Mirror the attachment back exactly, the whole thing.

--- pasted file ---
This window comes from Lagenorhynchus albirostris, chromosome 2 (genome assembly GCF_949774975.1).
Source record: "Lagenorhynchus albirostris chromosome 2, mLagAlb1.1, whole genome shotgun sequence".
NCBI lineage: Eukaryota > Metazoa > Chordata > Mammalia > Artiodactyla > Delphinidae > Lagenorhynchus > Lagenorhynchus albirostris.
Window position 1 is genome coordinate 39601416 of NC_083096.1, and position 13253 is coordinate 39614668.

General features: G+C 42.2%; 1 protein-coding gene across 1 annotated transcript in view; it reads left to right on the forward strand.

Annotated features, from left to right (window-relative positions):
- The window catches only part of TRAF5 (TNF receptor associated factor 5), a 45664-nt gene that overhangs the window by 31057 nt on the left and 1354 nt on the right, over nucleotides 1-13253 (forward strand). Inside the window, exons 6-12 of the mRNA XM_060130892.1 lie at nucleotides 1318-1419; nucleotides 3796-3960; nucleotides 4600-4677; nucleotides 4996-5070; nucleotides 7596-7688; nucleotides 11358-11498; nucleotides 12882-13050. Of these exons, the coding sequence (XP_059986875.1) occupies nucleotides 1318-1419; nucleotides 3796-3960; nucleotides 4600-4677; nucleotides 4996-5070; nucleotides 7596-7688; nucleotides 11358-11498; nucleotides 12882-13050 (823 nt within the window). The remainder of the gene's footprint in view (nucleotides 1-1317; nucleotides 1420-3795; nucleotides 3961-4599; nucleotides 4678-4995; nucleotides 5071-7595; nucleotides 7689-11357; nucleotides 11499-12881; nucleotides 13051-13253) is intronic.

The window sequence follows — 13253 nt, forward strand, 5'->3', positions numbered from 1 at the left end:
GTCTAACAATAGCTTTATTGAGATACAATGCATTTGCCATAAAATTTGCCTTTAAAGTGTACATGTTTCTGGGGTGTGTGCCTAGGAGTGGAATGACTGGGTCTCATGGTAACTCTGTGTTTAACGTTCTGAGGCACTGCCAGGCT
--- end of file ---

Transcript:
This window comes from Lagenorhynchus albirostris, chromosome 2 (genome assembly GCF_949774975.1).
Source record: "Lagenorhynchus albirostris chromosome 2, mLagAlb1.1, whole genome shotgun sequence".
NCBI lineage: Eukaryota > Metazoa > Chordata > Mammalia > Artiodactyla > Delphinidae > Lagenorhynchus > Lagenorhynchus albirostris.
Window position 1 is genome coordinate 39601416 of NC_083096.1, and position 13253 is coordinate 39614668.

General features: G+C 42.2%; 1 protein-coding gene across 1 annotated transcript in view; it reads left to right on the forward strand.

Annotated features, from left to right (window-relative positions):
- The window catches only part of TRAF5 (TNF receptor associated factor 5), a 45664-nt gene that overhangs the window by 31057 nt on the left and 1354 nt on the right, over nucleotides 1-13253 (forward strand). Inside the window, exons 6-12 of the mRNA XM_060130892.1 lie at nucleotides 1318-1419; nucleotides 3796-3960; nucleotides 4600-4677; nucleotides 4996-5070; nucleotides 7596-7688; nucleotides 11358-11498; nucleotides 12882-13050. Of these exons, the coding sequence (XP_059986875.1) occupies nucleotides 1318-1419; nucleotides 3796-3960; nucleotides 4600-4677; nucleotides 4996-5070; nucleotides 7596-7688; nucleotides 11358-11498; nucleotides 12882-13050 (823 nt within the window). The remainder of the gene's footprint in view (nucleotides 1-1317; nucleotides 1420-3795; nucleotides 3961-4599; nucleotides 4678-4995; nucleotides 5071-7595; nucleotides 7689-11357; nucleotides 11499-12881; nucleotides 13051-13253) is intronic.

The window sequence follows — 13253 nt, forward strand, 5'->3', positions numbered from 1 at the left end:
GTCTAACAATAGCTTTATTGAGATACAATGCATTTGCCATAAAATTTGCCTTTAAAGTGTACATGTTTCTGGGGTGTGTGCCTAGGAGTGGAATGACTGGGTCTCATGGTAACTCTGTGTTTAACGTTCTGAGGCACTGCCAGGCT